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Rembrandt’s Changing Impressions

Rembrandt van Rijn (1606–1669) manipulated his copperplates in unprecedented ways to achieve printed images that were often in flux. That many of the different results were circulated as finished works in their own right marked a new moment in the appreciation of printmaking and the collecting of prints in the seventeenth century.

Rembrandt was the first artist to treat the print medium as a means of crafting visibly changing images. He was also the first printmaker to fully explore the use of newly available Asian papers for their aesthetic and technical effects. Many of these variations were the outcome of Rembrandt’s intense and restless search for results that satisfied his artistic sense. Others – especially among the portraits – were probably produced at the instigation of some of his print connoisseur patrons, a prospect that this exhibition explores further.

Rembrandt’s Changing Impressions highlights 18 of the artist’s most notably intriguing or dramatically altered prints. It gathers together 52 impressions from 14 different U.S. collections to best show the images in their circulated iterations. All of the works exhibited here were produced during Rembrandt’s lifetime, and almost all were likely printed by the artist himself or under his direct supervision.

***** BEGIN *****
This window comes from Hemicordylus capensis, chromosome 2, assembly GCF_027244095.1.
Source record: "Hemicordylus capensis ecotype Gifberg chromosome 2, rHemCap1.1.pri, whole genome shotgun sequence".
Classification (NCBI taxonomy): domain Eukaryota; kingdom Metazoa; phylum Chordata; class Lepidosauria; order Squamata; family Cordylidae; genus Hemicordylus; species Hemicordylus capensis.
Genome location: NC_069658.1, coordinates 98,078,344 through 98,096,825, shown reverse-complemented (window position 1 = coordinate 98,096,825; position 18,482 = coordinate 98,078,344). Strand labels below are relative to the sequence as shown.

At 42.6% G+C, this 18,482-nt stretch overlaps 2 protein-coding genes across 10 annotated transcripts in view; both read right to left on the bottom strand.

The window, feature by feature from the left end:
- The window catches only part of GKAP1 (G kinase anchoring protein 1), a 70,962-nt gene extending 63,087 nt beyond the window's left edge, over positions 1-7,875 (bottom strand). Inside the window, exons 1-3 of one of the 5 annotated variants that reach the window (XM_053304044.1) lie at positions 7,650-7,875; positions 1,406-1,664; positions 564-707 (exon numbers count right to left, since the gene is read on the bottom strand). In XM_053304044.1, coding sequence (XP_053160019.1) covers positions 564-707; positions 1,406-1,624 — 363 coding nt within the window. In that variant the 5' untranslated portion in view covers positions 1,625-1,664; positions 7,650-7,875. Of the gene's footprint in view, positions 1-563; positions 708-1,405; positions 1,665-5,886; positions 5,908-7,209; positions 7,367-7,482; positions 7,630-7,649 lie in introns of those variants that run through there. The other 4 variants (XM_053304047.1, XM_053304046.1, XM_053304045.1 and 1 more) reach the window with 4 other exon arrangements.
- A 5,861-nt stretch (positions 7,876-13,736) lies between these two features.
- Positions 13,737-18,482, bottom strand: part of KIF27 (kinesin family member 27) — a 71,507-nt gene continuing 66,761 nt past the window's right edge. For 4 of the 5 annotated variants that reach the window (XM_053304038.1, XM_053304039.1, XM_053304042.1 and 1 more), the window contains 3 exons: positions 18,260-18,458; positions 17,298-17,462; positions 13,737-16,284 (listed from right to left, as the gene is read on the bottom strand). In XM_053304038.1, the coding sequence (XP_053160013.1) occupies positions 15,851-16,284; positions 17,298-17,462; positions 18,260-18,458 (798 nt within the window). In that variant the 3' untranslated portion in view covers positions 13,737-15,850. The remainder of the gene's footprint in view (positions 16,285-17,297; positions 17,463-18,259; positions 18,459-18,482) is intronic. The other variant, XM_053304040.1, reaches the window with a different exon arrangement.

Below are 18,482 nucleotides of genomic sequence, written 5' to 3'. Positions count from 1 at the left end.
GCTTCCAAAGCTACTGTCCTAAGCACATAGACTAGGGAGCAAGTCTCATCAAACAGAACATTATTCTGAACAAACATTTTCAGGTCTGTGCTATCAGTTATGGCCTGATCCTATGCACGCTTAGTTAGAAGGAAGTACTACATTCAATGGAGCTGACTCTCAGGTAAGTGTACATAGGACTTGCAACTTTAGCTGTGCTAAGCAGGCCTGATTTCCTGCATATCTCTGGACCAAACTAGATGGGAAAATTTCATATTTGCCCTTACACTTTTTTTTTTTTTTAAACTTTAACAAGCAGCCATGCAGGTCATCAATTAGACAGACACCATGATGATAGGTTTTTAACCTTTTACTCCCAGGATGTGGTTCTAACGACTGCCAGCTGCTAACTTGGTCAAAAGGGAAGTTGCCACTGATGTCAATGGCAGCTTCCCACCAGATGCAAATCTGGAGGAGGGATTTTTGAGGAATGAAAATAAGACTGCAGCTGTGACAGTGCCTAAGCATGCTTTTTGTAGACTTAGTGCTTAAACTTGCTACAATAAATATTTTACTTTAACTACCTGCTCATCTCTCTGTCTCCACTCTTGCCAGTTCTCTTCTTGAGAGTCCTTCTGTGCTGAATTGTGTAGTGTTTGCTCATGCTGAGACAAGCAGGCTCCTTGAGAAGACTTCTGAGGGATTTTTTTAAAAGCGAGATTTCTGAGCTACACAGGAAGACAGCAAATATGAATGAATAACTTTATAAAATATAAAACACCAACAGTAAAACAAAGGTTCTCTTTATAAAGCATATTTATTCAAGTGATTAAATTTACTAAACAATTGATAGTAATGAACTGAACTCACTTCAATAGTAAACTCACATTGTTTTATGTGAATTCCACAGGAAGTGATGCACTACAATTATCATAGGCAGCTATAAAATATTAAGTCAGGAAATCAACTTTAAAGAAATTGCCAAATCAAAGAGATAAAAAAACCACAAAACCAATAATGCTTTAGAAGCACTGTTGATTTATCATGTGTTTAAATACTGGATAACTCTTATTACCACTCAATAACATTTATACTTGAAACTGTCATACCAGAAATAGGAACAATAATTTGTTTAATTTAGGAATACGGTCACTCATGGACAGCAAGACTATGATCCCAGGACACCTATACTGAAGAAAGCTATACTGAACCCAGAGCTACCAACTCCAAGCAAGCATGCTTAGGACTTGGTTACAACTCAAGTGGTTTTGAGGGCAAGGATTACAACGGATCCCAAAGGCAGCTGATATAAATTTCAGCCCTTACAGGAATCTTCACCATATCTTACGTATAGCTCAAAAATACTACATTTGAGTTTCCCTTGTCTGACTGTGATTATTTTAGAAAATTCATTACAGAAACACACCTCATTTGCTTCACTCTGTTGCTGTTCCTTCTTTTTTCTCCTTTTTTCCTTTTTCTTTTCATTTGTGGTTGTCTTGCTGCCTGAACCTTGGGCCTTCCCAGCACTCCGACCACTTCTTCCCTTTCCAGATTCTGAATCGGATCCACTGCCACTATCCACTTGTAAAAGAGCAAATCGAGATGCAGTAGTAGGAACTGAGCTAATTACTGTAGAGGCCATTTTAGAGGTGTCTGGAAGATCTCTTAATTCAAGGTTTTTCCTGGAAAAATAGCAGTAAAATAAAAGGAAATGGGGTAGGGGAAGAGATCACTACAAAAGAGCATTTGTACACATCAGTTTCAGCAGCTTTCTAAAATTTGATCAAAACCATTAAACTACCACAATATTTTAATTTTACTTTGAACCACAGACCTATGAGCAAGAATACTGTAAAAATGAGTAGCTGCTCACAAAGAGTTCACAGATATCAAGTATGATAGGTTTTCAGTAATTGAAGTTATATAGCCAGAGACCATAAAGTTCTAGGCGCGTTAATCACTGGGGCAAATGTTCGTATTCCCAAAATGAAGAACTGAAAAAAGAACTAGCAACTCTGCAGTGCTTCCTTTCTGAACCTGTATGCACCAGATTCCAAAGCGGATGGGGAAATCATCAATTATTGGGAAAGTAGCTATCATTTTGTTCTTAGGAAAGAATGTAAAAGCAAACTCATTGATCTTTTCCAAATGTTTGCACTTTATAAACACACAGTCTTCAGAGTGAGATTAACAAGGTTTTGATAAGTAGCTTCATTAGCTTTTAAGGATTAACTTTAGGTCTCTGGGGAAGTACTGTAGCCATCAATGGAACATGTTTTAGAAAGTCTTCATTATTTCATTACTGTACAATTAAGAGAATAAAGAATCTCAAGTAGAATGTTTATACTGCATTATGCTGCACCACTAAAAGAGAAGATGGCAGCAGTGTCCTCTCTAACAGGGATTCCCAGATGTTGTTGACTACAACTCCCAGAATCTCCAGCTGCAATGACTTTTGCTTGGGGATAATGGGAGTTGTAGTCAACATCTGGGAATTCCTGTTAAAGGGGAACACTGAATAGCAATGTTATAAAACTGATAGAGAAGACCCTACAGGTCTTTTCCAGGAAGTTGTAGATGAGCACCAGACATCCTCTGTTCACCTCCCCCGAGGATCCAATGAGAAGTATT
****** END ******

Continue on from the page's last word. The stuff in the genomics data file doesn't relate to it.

This is the first time in over 40 years that such an exhibition has been undertaken, and the new scholarship contributes much to a reinvigorated discussion. A publication reproducing all the works will make these images broadly available, and a symposium timed to the IFPDA Print Fair will foster a scholarly conversation.

This project has been generously supported by the Netherland-America Foundation, the Dutch Culture USA program by the Consulate General of the Netherlands in New York, the International Fine Print Dealers Association / IFPDA Foundation and the European Institute at Columbia University.
Relevant research areas: Western Europe, Baroque, Etching

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